Rediff India Abroad
 Rediff India Abroad Home  |  All the sections


The Web

India Abroad

Sign up today!

Get news updates:
Mobile Downloads
Text 67333
Article Tools
Email this article
Top emailed links
Print this article
Contact the editors
Discuss this Article

Home > India > News > Report

I didn't use harsh words against Karnataka: Karunanidhi

April 03, 2008 12:21 IST

Related Articles
Complete Coverage; The Cauvery water dispute

Tamil Nadu Chief Minister M Karunanidhi on Thursday denied having made any provocative statement on the Hogenakkal integrated drinking water scheme issue, as alleged by senior Congress leader and former Karnataka Chief Minister S M Krishna.

In a letter to Prime Minister Manmohan Singh and United Progressive Alliance chairperson Sonia Gandhi, a copy of which was released to the media in Chennai, Karunanidhi said that he felt sorry for the unkindly remarks made by Krishna in New Delhi on Wednesday. Krishna had claimed that the Tamil Nadu chief minister's harsh language had provoked reactions in Karnataka, leading to unhealthy developments.

''I have not used any harsh language either publicly or in the resolution passed unanimously in the State assembly (on the issue) on April 1,'' Karunandihi clarified in the letter, a copy of which was also sent to Krishna.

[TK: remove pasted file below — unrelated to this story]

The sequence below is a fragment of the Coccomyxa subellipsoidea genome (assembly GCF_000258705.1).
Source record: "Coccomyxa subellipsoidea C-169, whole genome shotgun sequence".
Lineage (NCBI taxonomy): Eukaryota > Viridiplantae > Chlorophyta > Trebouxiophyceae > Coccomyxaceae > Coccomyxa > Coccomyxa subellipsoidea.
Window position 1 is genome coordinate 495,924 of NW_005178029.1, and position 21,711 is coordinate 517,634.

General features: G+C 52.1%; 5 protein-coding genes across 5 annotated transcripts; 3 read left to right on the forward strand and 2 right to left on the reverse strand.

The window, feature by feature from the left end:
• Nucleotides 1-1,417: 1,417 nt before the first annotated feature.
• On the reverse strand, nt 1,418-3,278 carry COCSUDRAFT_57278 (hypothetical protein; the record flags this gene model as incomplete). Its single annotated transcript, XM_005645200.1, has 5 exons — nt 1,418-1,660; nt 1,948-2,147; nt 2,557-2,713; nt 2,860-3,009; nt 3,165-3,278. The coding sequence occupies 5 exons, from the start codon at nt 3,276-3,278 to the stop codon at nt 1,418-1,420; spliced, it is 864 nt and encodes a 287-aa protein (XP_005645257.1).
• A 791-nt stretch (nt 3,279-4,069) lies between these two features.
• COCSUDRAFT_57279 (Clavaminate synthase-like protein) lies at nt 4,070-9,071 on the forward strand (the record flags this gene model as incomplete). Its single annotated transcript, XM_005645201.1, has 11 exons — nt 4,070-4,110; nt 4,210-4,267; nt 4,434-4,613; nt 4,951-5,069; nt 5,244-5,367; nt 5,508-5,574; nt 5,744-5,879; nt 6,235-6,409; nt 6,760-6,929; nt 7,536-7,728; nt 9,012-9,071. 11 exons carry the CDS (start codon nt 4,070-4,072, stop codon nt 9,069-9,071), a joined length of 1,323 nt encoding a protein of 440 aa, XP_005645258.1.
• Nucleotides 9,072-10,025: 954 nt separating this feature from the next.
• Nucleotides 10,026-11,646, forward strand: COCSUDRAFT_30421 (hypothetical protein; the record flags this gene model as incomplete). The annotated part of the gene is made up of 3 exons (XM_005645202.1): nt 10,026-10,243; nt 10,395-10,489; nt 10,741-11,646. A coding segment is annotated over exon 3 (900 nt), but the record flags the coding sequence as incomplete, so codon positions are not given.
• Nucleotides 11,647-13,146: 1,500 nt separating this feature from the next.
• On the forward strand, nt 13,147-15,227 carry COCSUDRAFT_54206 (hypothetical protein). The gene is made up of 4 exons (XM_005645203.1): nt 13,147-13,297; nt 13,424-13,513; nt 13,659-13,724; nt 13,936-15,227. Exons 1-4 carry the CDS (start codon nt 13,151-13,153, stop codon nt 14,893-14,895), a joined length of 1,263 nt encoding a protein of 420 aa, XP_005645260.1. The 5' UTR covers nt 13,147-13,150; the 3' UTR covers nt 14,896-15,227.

Recalling his statement, Karunanidhi said ''I am of the view that we should not fight each other as we are brothers. Some anti-social elements will magnify this and cause conflagration. I have been keeping patience so that no room is given to such a situation.''

Quoting media reports, he said no one could misinterpret his words if one went through his speech carefully. ''As a person who has understood me fully well, I am quite sure you will not believe or even imagine that such provocative words would have been uttered by me,'' he added.

Exuding confidence that Dr Singh and Gandhi would appreciate the just cause for which Tamil Nadu had been fighting within the democratic and the Constitutional framework, he said a chief minister could not remain quiet when in the neighbouring state, buses from Tamil Nadu were burnt, cinema halls screening Tamil films were ransacked, the Tamil Sangam office in Bangalore was attacked and Tamils in that state were living under constant fear.